Newer filters, like this Tiffen Black Satin can improve images substantially on many of today's cameras.
Evaluating the images from 4K cameras like the BlackMagic URSA, AJA Cion, and morass of DSLR variants, the need is glaring for a more finished less brash look, whether shooting a feature film, regional commercial, or the network news.
It’s not just the very high resolution sensors that are producing more clinical looking images today: it’s also the razor-sharp lenses coupled with a camera’s more sophisticated processing and HDR.
It used to be when it came to diffusion that one size fit all. Twenty-five years ago TV professionals understood that a Tiffen Black Pro Mist could work wonders on analog Betacam cameras to impart a more organic look and help break down the hard plastic video edge around in-focus objects.. This understanding was so pervasive that many camera rental houses included a ½ BPM filter with their basic kits much as they would include a lens shade or cleaning tissue.
Figure 3) Older diffusion filters like the Black Pro Mist wreak havoc with 4K sensors fitted with deep photosites. The broad scatter from vintage filters, including Fogs and Double Fogs, produces an ugly unusable image now.
Today a much different understanding is required to derive the best possible images from large-format single-sensor cameras like the Sony A7 and BlackMagic URSA. Given the high density deeply recessed photosites of modern sensors, the large dot pattern and broad scatter of vintage filters like the Black Pro Mist, Soft F/X, Fogs and Double Fogs, now produce an ugly unusable image (although the BPM in the lightest grade may still prove useful to match various type lenses, a newer series Zeiss CP.2 prime to a vintage Cooke zoom, for example).
Figure 1a) For shooters working with inexpensive 4K single sensor cameras like the BlackMagic URSA, Tiffen’s newer sharper diffusion filters – the Satins, Black Satins, and Pearlescents - will improve performance substantially by reducing noise, improving shadow and highlight integrity, and producing in general a more flattering image.
Which brings up a crucial point. Today the savvy broadcast shooter understands that changing a camera and lens combination may also mean selecting a new filter type or grade to ensure the desired texture and character of images. This might be done also for consistency to maintain the signature look of a program or talent. A daily soap opera over many years typically has an identifiable look, and most broadcasters will want to preserve that look both for the brand and to communicate the desired genre and tone.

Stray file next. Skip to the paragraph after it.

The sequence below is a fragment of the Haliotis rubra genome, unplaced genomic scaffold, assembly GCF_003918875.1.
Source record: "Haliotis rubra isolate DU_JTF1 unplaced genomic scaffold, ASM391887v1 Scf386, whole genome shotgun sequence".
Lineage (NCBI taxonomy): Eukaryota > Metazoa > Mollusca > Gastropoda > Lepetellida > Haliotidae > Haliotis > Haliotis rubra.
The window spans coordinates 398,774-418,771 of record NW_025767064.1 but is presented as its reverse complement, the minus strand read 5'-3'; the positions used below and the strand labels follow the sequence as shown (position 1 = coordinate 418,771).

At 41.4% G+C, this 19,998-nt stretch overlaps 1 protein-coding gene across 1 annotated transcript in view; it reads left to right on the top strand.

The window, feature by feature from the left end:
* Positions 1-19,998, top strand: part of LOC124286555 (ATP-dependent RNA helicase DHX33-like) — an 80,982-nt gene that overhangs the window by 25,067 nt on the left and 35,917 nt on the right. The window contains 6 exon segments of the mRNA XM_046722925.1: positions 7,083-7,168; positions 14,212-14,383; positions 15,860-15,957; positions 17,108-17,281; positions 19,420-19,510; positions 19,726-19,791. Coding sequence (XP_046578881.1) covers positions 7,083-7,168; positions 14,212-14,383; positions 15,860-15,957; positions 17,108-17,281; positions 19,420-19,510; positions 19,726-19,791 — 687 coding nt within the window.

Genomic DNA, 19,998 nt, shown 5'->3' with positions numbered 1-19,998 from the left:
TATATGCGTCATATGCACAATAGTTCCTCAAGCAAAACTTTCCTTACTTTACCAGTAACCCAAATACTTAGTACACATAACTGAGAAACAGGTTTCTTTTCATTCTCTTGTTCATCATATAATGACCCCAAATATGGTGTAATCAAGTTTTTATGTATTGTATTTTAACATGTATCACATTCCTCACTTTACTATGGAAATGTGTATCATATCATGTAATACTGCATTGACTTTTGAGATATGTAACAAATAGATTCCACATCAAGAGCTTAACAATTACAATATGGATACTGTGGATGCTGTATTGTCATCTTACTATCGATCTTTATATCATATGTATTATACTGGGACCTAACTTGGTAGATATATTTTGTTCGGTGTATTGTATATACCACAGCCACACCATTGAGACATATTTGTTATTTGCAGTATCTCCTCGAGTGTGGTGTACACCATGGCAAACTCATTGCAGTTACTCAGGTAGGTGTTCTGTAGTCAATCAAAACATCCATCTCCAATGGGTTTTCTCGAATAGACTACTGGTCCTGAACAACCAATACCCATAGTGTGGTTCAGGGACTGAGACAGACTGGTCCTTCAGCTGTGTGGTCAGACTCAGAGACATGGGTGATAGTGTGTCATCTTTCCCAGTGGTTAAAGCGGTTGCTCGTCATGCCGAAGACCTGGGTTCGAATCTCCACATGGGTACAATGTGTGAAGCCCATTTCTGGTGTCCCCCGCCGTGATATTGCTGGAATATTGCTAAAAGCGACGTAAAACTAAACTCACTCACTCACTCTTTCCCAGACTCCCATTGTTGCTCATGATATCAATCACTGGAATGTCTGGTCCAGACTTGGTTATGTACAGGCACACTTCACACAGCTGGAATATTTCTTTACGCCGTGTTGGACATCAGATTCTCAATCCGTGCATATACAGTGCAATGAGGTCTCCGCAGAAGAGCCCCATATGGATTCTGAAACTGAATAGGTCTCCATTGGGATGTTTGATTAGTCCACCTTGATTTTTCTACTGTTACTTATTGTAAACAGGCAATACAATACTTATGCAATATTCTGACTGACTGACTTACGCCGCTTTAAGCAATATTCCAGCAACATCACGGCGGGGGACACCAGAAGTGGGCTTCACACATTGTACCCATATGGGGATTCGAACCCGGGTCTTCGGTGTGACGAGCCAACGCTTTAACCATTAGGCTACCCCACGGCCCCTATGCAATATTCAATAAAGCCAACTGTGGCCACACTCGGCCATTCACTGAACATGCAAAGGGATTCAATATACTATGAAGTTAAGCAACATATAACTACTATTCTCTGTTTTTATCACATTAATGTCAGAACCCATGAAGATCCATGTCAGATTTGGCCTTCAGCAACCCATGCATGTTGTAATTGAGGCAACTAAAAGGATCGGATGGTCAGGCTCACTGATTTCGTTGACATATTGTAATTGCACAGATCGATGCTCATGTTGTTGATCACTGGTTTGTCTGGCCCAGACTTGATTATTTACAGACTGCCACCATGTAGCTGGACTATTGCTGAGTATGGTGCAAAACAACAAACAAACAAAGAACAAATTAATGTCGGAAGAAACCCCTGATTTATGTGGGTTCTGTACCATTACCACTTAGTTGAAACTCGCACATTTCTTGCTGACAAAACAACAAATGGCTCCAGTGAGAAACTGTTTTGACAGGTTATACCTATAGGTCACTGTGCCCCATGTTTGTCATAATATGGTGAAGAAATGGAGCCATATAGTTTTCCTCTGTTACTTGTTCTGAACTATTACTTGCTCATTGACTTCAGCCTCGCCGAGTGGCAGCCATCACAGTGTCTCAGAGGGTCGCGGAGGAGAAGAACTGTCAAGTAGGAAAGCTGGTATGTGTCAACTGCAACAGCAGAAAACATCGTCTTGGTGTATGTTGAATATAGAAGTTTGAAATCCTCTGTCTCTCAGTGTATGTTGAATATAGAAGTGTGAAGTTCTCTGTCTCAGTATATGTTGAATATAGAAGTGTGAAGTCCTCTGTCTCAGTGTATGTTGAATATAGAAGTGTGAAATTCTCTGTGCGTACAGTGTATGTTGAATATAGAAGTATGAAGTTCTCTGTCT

This is where the choice of a diffusion or finishing filter comes into the picture. Fundamentally as camera professionals we all paint with light. And that light in almost every instance short of shooting with a pinhole camera must pass through glass.
So how that glass diffuses, scatters, and halates, the light ought to be of paramount concern to every professional camera person. This triangle of points – diffusion, scatter, and halation - enables filters to be produced that offer a wide range of looks and finishes. How much softening is appropriate? How much scatter? Which filter is best for your particular camera, lens, and resolution? It’s the one that best supports your visual story.
Now it has been the case in my years of experience that a crotchety engineer will object to any physical filter placed in front of the camera lens. Their reasoning is thus: A physical filter may degrade the image, and by baking in a look it reduces one’s options later.
The reasoning may be simple but it is also wrong. Baking in a look is not something to fear or avoid, but a storytelling tool to embrace. Someone, somewhere, at some point in the process must commit to a look. So it’s really about who is making that decision. To me, the choice of camera filter is just an extension of a professional's choice of optics to be made at the time of original image capture.